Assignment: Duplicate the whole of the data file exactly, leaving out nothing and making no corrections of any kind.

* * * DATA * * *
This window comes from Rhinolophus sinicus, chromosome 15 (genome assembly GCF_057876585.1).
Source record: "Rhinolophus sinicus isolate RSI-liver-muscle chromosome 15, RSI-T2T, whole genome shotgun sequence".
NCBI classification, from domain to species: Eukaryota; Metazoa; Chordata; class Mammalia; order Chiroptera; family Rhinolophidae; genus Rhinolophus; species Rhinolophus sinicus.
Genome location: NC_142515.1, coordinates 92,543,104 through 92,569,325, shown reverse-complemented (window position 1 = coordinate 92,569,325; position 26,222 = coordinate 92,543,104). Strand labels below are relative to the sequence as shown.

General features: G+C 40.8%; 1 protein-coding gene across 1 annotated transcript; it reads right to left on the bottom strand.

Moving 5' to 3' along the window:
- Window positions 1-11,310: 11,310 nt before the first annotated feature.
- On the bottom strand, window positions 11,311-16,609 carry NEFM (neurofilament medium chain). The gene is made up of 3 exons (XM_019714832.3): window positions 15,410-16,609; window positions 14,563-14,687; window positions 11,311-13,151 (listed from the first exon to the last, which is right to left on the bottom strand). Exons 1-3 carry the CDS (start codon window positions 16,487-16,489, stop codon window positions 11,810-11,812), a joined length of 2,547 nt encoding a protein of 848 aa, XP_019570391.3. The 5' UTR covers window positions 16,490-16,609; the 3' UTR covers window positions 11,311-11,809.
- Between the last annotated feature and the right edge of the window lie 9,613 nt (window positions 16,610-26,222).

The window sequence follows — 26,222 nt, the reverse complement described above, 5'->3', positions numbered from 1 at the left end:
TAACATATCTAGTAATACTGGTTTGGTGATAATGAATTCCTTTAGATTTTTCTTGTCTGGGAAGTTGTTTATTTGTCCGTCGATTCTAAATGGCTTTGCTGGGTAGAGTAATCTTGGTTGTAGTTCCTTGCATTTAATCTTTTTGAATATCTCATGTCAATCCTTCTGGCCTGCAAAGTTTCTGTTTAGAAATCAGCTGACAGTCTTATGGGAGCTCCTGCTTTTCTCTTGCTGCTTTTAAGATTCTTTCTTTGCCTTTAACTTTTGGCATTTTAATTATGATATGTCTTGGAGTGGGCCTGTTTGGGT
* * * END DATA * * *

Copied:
This window comes from Rhinolophus sinicus, chromosome 15 (genome assembly GCF_057876585.1).
Source record: "Rhinolophus sinicus isolate RSI-liver-muscle chromosome 15, RSI-T2T, whole genome shotgun sequence".
NCBI classification, from domain to species: Eukaryota; Metazoa; Chordata; class Mammalia; order Chiroptera; family Rhinolophidae; genus Rhinolophus; species Rhinolophus sinicus.
Genome location: NC_142515.1, coordinates 92,543,104 through 92,569,325, shown reverse-complemented (window position 1 = coordinate 92,569,325; position 26,222 = coordinate 92,543,104). Strand labels below are relative to the sequence as shown.

General features: G+C 40.8%; 1 protein-coding gene across 1 annotated transcript; it reads right to left on the bottom strand.

Moving 5' to 3' along the window:
- Window positions 1-11,310: 11,310 nt before the first annotated feature.
- On the bottom strand, window positions 11,311-16,609 carry NEFM (neurofilament medium chain). The gene is made up of 3 exons (XM_019714832.3): window positions 15,410-16,609; window positions 14,563-14,687; window positions 11,311-13,151 (listed from the first exon to the last, which is right to left on the bottom strand). Exons 1-3 carry the CDS (start codon window positions 16,487-16,489, stop codon window positions 11,810-11,812), a joined length of 2,547 nt encoding a protein of 848 aa, XP_019570391.3. The 5' UTR covers window positions 16,490-16,609; the 3' UTR covers window positions 11,311-11,809.
- Between the last annotated feature and the right edge of the window lie 9,613 nt (window positions 16,610-26,222).

The window sequence follows — 26,222 nt, the reverse complement described above, 5'->3', positions numbered from 1 at the left end:
TAACATATCTAGTAATACTGGTTTGGTGATAATGAATTCCTTTAGATTTTTCTTGTCTGGGAAGTTGTTTATTTGTCCGTCGATTCTAAATGGCTTTGCTGGGTAGAGTAATCTTGGTTGTAGTTCCTTGCATTTAATCTTTTTGAATATCTCATGTCAATCCTTCTGGCCTGCAAAGTTTCTGTTTAGAAATCAGCTGACAGTCTTATGGGAGCTCCTGCTTTTCTCTTGCTGCTTTTAAGATTCTTTCTTTGCCTTTAACTTTTGGCATTTTAATTATGATATGTCTTGGAGTGGGCCTGTTTGGGT